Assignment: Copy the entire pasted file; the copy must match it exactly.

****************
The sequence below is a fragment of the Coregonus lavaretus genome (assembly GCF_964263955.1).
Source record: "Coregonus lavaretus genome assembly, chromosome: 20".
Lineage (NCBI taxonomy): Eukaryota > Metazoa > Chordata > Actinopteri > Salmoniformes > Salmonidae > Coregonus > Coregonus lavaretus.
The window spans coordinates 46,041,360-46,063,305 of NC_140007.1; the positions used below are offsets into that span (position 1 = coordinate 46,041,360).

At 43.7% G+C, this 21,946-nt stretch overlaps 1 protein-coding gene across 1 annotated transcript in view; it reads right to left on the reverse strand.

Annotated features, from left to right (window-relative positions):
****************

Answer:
The sequence below is a fragment of the Coregonus lavaretus genome (assembly GCF_964263955.1).
Source record: "Coregonus lavaretus genome assembly, chromosome: 20".
Lineage (NCBI taxonomy): Eukaryota > Metazoa > Chordata > Actinopteri > Salmoniformes > Salmonidae > Coregonus > Coregonus lavaretus.
The window spans coordinates 46,041,360-46,063,305 of NC_140007.1; the positions used below are offsets into that span (position 1 = coordinate 46,041,360).

At 43.7% G+C, this 21,946-nt stretch overlaps 1 protein-coding gene across 1 annotated transcript in view; it reads right to left on the reverse strand.

Annotated features, from left to right (window-relative positions):